New answers tagged

-1

I think the dialogue mentioned in the question is in regards to actual physical currency like paper dollars and metal cents. Physical money would be inconvenient in an advanced society. There would be more convenient, secure and transparent accounting systems. Even our early twenty-first century technology makes cash almost obsolete. Except for New York, ...


0

The first mention of money in TOS was certainly Sulu in Where No Man Has Gone Before. Here everyone is in the (unusually large) conference room to discuss the growing menace of their crew mate as his ESP powers are increasing. Sulu says, Speaking mathematically his powers are increasing geometrically. As if you take a penny and double it everyday, in a ...


-2

Well maybe it's referring to The Hound of the Baskervilles (1972 american made for tv film) too


1

The significance of the joke is an old one. It means that God has already answered your prayers and prepared your salvation. He has already given you the tools and means to save yourself. You just have to recognize and take advantage of it. Gardner looked for and recognized opportunity. He then seized the opportunity. He did not wait for the opportunity to ...


0

As per me, I feel this meant, that you had to take action and just praying and hoping that things will work out or that someone will help out (God), won't work. Chris Gardner had the same attitude throughout, he was always trying to make it, and not wallowing in self-pity or giving up.


26

Although I don't quite remember the exact scene where it is told, I remember the joke rather well and always liked it. It relates to the film's general themes quite nicely. The film is primarily about Chris Gardner fighting the odds and working himself literally from rags to riches. This is also reflected in the film's very title, relating to the classic ...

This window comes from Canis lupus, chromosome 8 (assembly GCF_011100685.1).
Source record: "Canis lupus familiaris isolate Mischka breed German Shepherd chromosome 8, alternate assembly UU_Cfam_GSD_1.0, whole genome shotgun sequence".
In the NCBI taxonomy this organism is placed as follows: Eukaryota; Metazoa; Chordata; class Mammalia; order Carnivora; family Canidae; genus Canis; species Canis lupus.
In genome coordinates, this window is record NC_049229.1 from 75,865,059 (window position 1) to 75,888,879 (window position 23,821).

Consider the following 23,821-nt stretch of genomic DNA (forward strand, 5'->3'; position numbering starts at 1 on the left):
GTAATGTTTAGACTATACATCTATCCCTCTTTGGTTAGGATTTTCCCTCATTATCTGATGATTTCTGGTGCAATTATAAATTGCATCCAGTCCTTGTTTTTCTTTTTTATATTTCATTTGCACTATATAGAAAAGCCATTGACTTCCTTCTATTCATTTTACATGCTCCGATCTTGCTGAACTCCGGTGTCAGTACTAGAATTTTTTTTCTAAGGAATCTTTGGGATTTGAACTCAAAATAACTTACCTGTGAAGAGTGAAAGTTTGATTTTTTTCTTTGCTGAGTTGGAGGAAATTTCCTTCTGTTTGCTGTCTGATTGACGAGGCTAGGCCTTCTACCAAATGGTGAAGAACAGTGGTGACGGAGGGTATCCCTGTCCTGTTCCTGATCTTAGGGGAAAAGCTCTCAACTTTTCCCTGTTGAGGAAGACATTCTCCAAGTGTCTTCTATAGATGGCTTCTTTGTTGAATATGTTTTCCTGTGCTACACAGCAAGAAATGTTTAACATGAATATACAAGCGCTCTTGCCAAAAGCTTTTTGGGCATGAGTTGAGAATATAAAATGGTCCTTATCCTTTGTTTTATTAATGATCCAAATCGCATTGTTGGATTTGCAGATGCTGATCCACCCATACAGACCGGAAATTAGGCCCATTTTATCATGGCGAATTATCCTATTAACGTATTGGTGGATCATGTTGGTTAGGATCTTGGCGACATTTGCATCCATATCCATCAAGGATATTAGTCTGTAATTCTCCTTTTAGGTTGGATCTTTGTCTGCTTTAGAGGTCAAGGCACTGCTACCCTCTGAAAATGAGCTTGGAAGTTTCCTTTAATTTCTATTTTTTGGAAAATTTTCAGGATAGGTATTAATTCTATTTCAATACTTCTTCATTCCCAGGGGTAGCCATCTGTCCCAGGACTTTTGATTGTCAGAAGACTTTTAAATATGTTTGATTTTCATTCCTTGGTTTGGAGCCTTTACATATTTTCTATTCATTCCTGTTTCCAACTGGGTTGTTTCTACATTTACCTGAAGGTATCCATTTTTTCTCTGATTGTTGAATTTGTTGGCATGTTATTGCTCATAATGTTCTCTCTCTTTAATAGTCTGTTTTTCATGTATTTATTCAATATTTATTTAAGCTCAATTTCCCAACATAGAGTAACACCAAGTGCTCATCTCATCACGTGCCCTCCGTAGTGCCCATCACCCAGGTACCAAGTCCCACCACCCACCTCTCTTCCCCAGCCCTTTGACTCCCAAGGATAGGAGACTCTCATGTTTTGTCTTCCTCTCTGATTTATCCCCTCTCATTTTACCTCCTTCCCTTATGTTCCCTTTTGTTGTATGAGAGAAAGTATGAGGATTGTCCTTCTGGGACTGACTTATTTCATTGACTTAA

2

As stated above, ADR is used a lot in big productions. Wireless body mics hidden in the actors' clothing are capable of capturing the actor's voice while picking up only a tiny bit of the background noise. They are typically highly directional and placed very close to the mouth, so the ratio of the voice level to the background level can be tremendous, ...


8

I think it's just Nathan mocking Caleb. Throughout the movie, Caleb tries to be more 'clever' than the role assigned to him by Nathan requires. He tries to extend the Turing test to be more rigorous and scientific when Nathan simply wants to see if he forms an emotional/erotic connection with Ava. Caleb also frequently quotes famous figures as in the ...


6

It’s added later. It’s the job of an actor to do what’s not always ‘obvious’. There are so many scenes that are noisy and loud, like at a club for example, but if you were there or even watched the “B-roll” you’ll hear how empty it sounds. You could hear a pin drop.


28

In the movie Crazy Stupid Love (2011), according to #5 in this Buzzfeed article, Ryan Gosling had to speak loudly in bar scenes as if he was speaking above the noise, even though the set was quiet. So, while Paulie_D is probably right in most cases, and in your question's case especially, in other cases they add in the ambient sound later. I only add this ...


45

Usually with ADR Automated Dialog Replacement (ADR) is the process of re-recording dialogue by the original actor (or a replacement actor) after the filming process to improve audio quality or reflect dialogue changes (also known as "looping" or a "looping session").[8][9] In India the process is simply known as "dubbing", while in the UK, it is also ...


50

Matthew McConaughey plays a British drug dealer No, he doesn't In fact, the character is an American now living in the UK as is stated at several sources...for example... Matthew McConaughey plays American Mickey Pearson, who has built a marijuana business in Britain. When he tries to sell it, others want to capitalize in any way they can. Source


12

Matthew McConaughey doesn't speak with a British accent because his character, Mickey Pearson, isn't British; he's an American expatriate. I haven't seen the film myself, so I don't know if/where this is stated, but it's mentioned on the film's Wikipedia page: It follows an American marijuana kingpin in England who is looking to sell his business... And ...


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